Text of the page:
“Under normal circumstances, the maintenance of turbines is a routine operation for us. Naturally, we want to transport the turbine to its place of operation as quickly as possible. However, the time it takes is not exclusively within our control,” a spokesman for Siemens Energy, the manufacturer for the turbine, said in an emailed statement Thursday.
The turbine, only a spare part for the pipeline, was sent to Siemens Energy’s Montreal site for repairs but became stranded due to sanctions on Russia’s oil and gas industry unveiled last month.
Germany’s Economy Minister Robert Habeck proposed a workaround whereby the part would be delivered first to Germany, and from there to Russia.
“Sometimes one has the impression that Russia does not want to take it back,” Habeck told reporters on Thursday. He confirmed that the turbine arrived in Germany earlier this week but didn’t provide further details. “As soon as it reaches Russian territory and is handed over to Gazprom, we will announce that,” he said.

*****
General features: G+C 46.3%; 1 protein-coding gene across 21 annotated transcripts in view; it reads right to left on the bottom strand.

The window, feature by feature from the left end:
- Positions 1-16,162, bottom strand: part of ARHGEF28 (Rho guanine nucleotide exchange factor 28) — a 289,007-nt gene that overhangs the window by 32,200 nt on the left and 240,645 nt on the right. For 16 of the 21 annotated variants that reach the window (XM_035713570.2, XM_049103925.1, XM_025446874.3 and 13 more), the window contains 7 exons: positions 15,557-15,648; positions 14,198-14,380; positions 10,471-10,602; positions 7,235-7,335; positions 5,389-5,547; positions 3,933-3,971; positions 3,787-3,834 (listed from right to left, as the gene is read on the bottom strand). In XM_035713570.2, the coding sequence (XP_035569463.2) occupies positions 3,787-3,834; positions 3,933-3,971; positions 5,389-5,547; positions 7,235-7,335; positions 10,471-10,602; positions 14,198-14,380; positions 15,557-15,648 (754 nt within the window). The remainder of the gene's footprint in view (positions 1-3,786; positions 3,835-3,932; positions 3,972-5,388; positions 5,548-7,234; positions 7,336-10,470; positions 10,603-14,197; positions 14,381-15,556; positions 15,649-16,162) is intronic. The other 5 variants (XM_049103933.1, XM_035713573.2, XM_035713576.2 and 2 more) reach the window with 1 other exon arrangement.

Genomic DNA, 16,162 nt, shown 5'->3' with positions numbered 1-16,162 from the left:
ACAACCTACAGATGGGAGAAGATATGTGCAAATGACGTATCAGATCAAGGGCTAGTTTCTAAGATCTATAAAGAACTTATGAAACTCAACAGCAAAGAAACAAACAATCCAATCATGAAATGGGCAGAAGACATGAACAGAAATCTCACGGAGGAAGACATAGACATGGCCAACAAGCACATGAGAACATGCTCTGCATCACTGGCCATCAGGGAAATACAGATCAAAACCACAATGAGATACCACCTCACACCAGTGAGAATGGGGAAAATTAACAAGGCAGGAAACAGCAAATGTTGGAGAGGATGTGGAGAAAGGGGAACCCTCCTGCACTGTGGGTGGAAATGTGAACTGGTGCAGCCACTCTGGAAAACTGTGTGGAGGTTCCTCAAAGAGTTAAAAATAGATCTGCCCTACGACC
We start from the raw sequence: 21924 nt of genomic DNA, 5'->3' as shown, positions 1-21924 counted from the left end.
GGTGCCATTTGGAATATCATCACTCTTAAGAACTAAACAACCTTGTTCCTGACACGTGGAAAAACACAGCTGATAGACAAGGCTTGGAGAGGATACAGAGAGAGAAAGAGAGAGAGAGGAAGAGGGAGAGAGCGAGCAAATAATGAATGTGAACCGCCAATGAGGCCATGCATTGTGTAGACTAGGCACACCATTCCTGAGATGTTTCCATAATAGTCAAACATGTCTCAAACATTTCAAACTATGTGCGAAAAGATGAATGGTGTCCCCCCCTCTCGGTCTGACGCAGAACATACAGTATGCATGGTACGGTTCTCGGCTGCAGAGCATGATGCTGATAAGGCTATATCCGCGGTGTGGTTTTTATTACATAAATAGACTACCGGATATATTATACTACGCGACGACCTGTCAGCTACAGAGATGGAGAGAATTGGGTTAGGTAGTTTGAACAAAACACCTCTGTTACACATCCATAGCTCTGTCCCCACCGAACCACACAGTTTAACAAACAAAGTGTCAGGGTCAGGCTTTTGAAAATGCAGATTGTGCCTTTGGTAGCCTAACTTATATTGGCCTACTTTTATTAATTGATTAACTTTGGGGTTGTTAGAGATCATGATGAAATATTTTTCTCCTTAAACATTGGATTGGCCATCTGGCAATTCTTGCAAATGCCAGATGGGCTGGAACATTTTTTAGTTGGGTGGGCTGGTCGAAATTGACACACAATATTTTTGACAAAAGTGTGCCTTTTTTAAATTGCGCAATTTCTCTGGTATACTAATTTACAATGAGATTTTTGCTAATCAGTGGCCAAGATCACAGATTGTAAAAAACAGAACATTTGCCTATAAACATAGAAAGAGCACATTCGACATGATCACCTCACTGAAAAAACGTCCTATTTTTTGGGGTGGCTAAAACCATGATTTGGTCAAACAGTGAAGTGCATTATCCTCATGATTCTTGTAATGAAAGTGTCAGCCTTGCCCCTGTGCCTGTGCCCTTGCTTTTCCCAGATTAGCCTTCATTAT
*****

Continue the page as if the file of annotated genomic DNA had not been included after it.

Gazprom last week said it requested documents from Siemens that will allow the return of the turbine. The papers, which the Russian gas giant requested July 15, should help move it amid sanctions regimes in Canada and the European Union back to the Portovaya compressor station — “a critical facility for the Nord Stream gas pipeline,” the firm said Saturday.
Reuters reported earlier Thursday that the turbine was held up in transit in Cologne after returning from Canada and that Moscow had so far not provided documents needed to import it into Russia, including details on where exactly to deliver it and via which customs station.
Portovaya is located about 20 kilometers from the Finnish border on the Russian side.
–With assistance from Kati Pohjanpalo, Wilfried Eckl-Dorna and Arne Delfs.